In Watershed Moment for Digital Therapeutics, Pharma Company Novartis Partners with Pear Therapeutics
The digital therapeutics market has advanced by leaps and bounds over the last quarter of 2017 and the first quarter of 2018. Digital therapeutics, or “digiceuticals”, rely on lifestyle changes to improve symptoms of major chronic conditions, and have been used to treat everything from diabetes to chronic pain. The products differ from traditional wellness apps in that the solutions are evidence-based, undergo rigurous clinical testing, and are only available on a prescription-only basis.
However, until very recently, digiceuticals were seen as a promising but experimental field. In recent months that has started to shift as the technology has faced growing industry and regulatory support, with news ranging from the FDA approval of Pear’s substance-abuse digiceutical reSET to the launch of a Digital Therapeutics Alliance dedicated to setting industry best practices and advocating for digital therapeutic technology. In another landmark moment, Pear Therapeutics announced Thursday that they had partnered with pharmaceutical company Novartis to further develop two of Pear Therapeutic’s digiceutical products.
“We have been in discussions for many months now with the [Novartis Institutes for BioMedical Research] group at Novartis, really talking about their desire to really realize the value of digital therapeutics as a treatment modality much like you would as a small molecule,” Alex Waldron, chief commercial officer of Pear Therapeutics, told MobiHealthNews. “They were a series A investor in our company and a series B investor in our company. They have been following us very closely since the beginning, so when we started to figure out the potential of co-developing or partnering with a company they stepped right up and saw that as a very natural fit in terms of where they’d like it to go.”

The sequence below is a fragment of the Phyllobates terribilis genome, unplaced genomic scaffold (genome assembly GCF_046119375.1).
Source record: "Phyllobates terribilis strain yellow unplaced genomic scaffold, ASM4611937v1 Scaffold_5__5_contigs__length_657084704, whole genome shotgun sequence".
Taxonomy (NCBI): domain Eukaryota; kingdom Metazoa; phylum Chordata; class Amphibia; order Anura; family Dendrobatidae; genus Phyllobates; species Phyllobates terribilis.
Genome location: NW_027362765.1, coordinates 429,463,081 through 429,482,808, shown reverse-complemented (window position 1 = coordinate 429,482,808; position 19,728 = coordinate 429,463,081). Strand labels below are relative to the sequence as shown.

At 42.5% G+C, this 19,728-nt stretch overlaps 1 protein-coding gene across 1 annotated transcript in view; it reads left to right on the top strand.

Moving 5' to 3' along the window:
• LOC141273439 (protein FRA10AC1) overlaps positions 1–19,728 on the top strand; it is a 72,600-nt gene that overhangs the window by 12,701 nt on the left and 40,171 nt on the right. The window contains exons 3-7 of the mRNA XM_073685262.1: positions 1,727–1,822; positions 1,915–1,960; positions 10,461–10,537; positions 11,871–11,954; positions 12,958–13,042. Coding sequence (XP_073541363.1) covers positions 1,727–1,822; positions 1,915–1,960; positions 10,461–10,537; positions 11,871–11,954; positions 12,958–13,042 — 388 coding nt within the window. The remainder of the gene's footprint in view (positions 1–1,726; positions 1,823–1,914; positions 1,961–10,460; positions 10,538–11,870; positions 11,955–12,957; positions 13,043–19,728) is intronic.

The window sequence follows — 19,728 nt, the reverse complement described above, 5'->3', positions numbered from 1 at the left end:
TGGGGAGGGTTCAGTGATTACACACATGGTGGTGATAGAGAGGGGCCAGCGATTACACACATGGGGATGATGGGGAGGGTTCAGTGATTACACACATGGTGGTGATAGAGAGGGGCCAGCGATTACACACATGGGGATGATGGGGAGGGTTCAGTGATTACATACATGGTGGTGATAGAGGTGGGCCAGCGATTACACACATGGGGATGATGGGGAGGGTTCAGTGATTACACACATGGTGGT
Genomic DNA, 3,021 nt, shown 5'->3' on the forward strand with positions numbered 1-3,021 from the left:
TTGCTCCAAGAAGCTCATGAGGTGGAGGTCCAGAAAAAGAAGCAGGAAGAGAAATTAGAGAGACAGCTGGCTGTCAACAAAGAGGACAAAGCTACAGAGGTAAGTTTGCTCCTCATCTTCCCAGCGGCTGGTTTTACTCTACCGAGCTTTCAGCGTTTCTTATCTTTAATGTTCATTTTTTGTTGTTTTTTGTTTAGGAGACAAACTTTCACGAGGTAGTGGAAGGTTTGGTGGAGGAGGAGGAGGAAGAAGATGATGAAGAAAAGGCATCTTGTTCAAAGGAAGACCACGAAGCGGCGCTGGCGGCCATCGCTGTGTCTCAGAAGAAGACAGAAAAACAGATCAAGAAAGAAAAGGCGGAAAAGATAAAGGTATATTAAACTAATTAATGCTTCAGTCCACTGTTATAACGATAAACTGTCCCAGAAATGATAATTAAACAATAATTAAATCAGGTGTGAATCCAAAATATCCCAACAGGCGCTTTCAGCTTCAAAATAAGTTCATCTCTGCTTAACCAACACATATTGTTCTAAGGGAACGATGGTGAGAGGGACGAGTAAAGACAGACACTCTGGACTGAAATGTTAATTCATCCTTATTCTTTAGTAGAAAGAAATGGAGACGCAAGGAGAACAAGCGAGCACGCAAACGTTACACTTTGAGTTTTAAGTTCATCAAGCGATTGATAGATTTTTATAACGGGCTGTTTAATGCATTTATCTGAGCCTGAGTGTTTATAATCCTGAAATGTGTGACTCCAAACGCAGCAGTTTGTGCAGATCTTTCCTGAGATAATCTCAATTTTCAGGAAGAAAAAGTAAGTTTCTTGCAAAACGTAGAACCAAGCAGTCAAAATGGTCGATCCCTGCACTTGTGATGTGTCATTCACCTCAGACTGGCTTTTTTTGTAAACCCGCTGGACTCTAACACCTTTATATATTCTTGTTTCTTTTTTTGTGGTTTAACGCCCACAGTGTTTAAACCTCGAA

The two companies partnered to continue development for an existing schizophrenia treatment as well as developing a new app designed to treat mental health symptoms associated with multiple sclerosis.
“We’ve had a lot of experience and a lot of engagement with MS patients and clinicians treating MS patients,” Joris Van Dam, head of digital therapeutics at Novartis, told MobiHealthNews. “And what we’ve heard from them is over and above the symptoms they experience from MS itself, they’re really suffering from a mental health burden. By which I mean depression, anxiety, fatigue, cognitive impairment. And it’s left relatively untreated today because treatment is really focused on the mobility symptoms. But the two are related. If your MS gets worse you get more anxious and depressed and vice versa. … So you can’t really treat the patient unless you treat all of the patient. We’re very excited about exploring a future where we can treat our patients with the best of drugs and the best of digital and we think that Pear Therapeutics is certainly among the best of digital today.”
Pear company executives released a statement arguing that the partnership “legitimized” digiceutical technologies by bringing them into the traditional pharmaceutical space.
“Our strategy at its core is to legitimize this … by finding a pharmaceutical partner to do some development deals with. They learn from that, we learn from that, … and then we’ll build our own portfolio and fully realize Pear as an operational company based on other diseases,” Waldron said.
This may be the first developmental partnership between a pharma company and a digital therapeutic, but it isn’t the first time a pharma company has worked with a company in the burgeoning space. Back in 2014, Akili Labs, which is working on digital therapeutics for Alzheimer’s and ADHD, partnered with Pfizer on clinical trials.